The Stockton Heat and San Jose Barracuda came into Saturday’s game tied in points and needing some help from Tucson. If the Roadrunners beat the San Diego Gulls in regulation, the winner of this game would secure the fourth and final spot in the Calder Cup Playoffs. Two shy of 8,300 came to the barn to cheer on the home team to attempt to push the Heat to the Promised Land.
Even though this was not an official playoff game, it had the feel of one. Play was fast but tight in a scoreless first period, with both teams having their chances but not finding the back of the net. San Jose finally broke through in the second when a blocker save by Jon Gillies was kicked in the slot and the rebound put back behind him. The Barracuda struck again four minutes later when a pass from behind the net found a wide-open Alexander True in the slot who beat Gillies high side glove for his second of the night. The Heat finally broke through San Jose goalie Antoine Bibeau with just over three minutes left when Brett Findlay skated down the left side and found pay dirt to cut the lead to one.
The third period was played tighter than the first two. San Jose was playing aggressive neutral zone defense while trying to extend their lead. Stockton was trying everything they could to get that tying goal. When the Tucson – San Diego in game score was flashed on the screen with about eight minutes left (at that time it was 2-0 Tucson), both teams knew that the winner of this game would most likely get that last spot. The Heat continued to push, pulling Gillies with about 90 seconds left, but could not find that elusive second tally. The season ended with a 2-1 loss.
With 11 games left in the season, I wrote a post outlining what the Heat needed to do to get into the playoffs. They needed 14 points out of 22 points. In the end, if they had secured those 14 points, this article would be completely different. Here are some reasons I think they missed.
- Rasmus Andersson’s promotion. This is not to blame Andersson for the ails of the team. It is to show the impact of his absence on the team and what he brings to the table. At the time of Andersson’s call up (with 11 games remaining), he was the unofficial leader of this team. He was vocal, he was directing traffic on the ice, he was in everyone’s ear. Andersson and Tyler Wotherspoon were the core of the defense. When he left, there was a sense of “what do we do now?” Wotherspoon could only do as much as he could with what he had to work with. See next bullet for more detail.
- Defense in shambles. Right after Andersson’s call up, the Heat had a two game set against the Manitoba Moose. In the first of those two games, both Cody Goloubef and Dalton Prout got hurt in the same period. The Heat played most of the first period with only four defensemen and finished the game with only five after Goloubef returned. Both of them would spend time on the scratched list for the next week. This moved Oleg Yevenko from press box to top pairing. Oliver Kylington was teamed with Kayle Doetzel, who was called up from Kansas City, and the bottom pair was Josh Healey and Colby Robak. Then Kylington was called up, which led to another defensemen on an ATO being signed. I don’t even remember his name. [Editor’s Note: It was Cliff Watson.]
- Goalie swap. Right after that Manitoba trip, Calgary decided they wanted to see more of Gillies and returned David Rittich back to Stockton. That move did not pan out well. Gillies was in a groove with the Heat when he took the trek north. Rittich returned to a less than stellar defense and flopped. He went 2-4-0 in his six games. Granted his defense did not help, but there were definitely shots he needed to stop.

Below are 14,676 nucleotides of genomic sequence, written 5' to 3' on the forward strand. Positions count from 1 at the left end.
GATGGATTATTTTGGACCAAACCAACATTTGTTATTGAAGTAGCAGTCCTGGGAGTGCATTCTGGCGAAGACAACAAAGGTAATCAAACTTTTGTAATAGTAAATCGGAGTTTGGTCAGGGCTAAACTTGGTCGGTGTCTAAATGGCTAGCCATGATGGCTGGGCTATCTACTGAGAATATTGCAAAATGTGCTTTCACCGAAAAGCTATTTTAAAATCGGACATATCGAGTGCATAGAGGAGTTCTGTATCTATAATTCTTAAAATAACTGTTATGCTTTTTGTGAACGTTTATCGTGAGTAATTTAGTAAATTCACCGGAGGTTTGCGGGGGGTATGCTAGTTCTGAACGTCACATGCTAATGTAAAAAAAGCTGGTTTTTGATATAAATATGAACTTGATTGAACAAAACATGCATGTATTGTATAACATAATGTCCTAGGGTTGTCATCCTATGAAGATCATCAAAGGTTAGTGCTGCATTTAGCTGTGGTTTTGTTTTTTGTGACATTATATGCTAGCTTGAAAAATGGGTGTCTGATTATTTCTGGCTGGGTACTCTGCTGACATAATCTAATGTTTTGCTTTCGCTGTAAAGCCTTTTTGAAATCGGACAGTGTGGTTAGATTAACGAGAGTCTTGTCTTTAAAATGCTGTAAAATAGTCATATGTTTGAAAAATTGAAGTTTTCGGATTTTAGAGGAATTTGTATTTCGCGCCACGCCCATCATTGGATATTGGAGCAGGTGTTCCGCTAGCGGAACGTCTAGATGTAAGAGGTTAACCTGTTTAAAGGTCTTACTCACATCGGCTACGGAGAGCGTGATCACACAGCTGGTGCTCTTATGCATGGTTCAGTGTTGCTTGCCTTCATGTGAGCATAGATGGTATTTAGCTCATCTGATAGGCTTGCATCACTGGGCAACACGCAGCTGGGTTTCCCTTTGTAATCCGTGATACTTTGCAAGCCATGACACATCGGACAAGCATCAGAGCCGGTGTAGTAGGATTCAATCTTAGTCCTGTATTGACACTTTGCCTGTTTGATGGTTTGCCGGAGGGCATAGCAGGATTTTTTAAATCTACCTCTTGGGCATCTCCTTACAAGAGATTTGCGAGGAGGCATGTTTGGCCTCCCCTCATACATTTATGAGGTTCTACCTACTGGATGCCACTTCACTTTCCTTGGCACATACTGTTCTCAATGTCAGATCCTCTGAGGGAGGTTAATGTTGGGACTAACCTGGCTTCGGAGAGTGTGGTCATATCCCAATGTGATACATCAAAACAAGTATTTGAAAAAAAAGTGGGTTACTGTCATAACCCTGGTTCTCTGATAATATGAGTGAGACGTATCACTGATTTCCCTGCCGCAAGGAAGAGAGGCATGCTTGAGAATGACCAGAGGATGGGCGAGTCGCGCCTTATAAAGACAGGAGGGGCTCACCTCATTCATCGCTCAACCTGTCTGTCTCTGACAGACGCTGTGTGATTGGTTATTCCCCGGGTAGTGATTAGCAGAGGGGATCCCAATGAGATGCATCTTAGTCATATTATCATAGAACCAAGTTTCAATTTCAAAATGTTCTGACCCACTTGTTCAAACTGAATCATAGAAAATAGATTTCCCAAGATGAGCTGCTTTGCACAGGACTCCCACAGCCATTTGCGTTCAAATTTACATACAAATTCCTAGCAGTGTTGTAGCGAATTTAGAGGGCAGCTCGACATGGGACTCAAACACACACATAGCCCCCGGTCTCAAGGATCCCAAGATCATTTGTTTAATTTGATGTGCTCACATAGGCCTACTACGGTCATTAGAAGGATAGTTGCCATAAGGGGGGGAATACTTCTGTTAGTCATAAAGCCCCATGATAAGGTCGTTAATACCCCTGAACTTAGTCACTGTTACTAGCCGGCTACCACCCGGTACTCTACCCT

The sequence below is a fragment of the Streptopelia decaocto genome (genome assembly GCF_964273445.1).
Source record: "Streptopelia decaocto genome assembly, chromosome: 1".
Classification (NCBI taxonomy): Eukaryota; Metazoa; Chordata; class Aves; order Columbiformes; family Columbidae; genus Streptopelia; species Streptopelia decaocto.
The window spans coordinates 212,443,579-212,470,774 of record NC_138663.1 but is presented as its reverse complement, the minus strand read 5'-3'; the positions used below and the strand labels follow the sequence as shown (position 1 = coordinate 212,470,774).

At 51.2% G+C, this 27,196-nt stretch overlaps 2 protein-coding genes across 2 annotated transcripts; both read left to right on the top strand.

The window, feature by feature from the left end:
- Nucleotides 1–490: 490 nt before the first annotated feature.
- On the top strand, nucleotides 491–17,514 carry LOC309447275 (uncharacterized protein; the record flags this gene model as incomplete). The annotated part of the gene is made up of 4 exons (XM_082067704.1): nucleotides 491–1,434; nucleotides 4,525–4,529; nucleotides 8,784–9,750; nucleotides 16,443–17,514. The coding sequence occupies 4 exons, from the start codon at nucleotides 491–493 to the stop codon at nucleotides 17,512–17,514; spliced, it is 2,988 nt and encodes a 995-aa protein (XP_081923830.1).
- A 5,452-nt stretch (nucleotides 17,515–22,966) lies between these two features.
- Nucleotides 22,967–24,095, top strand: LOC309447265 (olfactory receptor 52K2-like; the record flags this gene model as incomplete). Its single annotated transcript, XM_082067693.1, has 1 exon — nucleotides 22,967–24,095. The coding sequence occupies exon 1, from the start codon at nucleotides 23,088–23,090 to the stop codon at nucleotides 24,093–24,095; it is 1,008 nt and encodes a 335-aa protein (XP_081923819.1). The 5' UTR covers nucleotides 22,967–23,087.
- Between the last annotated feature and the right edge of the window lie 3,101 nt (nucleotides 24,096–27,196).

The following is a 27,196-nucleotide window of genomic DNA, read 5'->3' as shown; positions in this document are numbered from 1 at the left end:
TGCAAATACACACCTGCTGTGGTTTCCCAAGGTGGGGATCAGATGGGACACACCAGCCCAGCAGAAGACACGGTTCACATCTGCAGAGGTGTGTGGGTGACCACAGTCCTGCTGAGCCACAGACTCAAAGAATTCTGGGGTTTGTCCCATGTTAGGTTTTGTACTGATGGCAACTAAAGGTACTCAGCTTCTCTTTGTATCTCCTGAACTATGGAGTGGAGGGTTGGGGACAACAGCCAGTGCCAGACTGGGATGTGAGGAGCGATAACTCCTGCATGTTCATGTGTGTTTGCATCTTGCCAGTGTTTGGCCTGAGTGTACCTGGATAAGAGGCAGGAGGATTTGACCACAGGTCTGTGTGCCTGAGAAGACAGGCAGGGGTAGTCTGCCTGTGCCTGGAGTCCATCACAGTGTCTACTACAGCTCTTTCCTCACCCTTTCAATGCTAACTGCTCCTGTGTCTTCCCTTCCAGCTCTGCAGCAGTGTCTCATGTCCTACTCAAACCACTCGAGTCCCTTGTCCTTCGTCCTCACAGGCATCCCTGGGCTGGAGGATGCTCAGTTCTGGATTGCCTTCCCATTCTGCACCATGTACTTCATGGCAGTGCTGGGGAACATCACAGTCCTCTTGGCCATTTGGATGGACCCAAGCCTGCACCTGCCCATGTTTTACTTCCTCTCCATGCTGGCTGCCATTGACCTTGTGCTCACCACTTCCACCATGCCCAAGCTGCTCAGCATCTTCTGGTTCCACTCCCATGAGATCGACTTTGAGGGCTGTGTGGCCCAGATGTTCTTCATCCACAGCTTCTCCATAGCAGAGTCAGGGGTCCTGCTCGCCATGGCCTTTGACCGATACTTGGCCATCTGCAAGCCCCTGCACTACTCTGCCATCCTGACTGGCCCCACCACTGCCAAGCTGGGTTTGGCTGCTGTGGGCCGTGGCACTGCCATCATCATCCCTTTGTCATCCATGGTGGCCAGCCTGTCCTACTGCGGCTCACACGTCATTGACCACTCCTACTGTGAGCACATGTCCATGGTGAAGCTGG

- Coach Ryan Huska’s refusal to play his back up goalie. When Rittich was fighting through his troubles, Huska continued to trot out his embattled net minder. He had an option: go to the back up that had compiled a 4-1-0 record with a 1.55 GAA, a .949 save percentage, and who had not allowed more than two goals in any game he played. I am talking about Ryan Faragher. What is worse in my mind is, not only he did not get a start after his last win (a 6-2 victory against the Cleveland Monsters on Mar. 11), he was a healthy scratch for the remainder of the year. Between his last start and the end of the year, the Heat went 5-8-0-1.
- Spencer Foo’s promotion. Right after Rittich’s first game back, a 6-0 drubbing against the last place Cleveland Monsters on Mar. 28, Calgary recalled Spencer Foo. At the time Foo was the hottest player for Stockton, taking his 20 goals with him. The Heat had eight games remaining, with a three game Texas road trip staring them in the face.
The Heat enter the off-season on a disappointing note with the playoffs so close. Next year will bring back some familiar faces along with some new blood in pursuit of the Calder Cup. I will have my off-season recommendations for signings in my next post coming later this week.
On a personal note, this season was fun for both Mrs. Finest and me. Writing for Flames Nation allowed us to look at the game differently. Keying on certain players, noticing things like players in front of the net, player’s movements away from the puck, crisp passes (and excessive cross-ice passing), and highlight reel goals help us get more involved throughout the season. Noticing Gillies’ issues with the high side and watching Kylington make ill-advised passes made us appreciate the sweet glove saves and sniper shots to balance their games. We felt more invested in the team than is past seasons. I hope my reports provided a first-hand look inside the farm team from a fan’s perspective. I want to thank everyone at Flames Nation, especially Ari Yanover, for this opportunity and look forward to next season.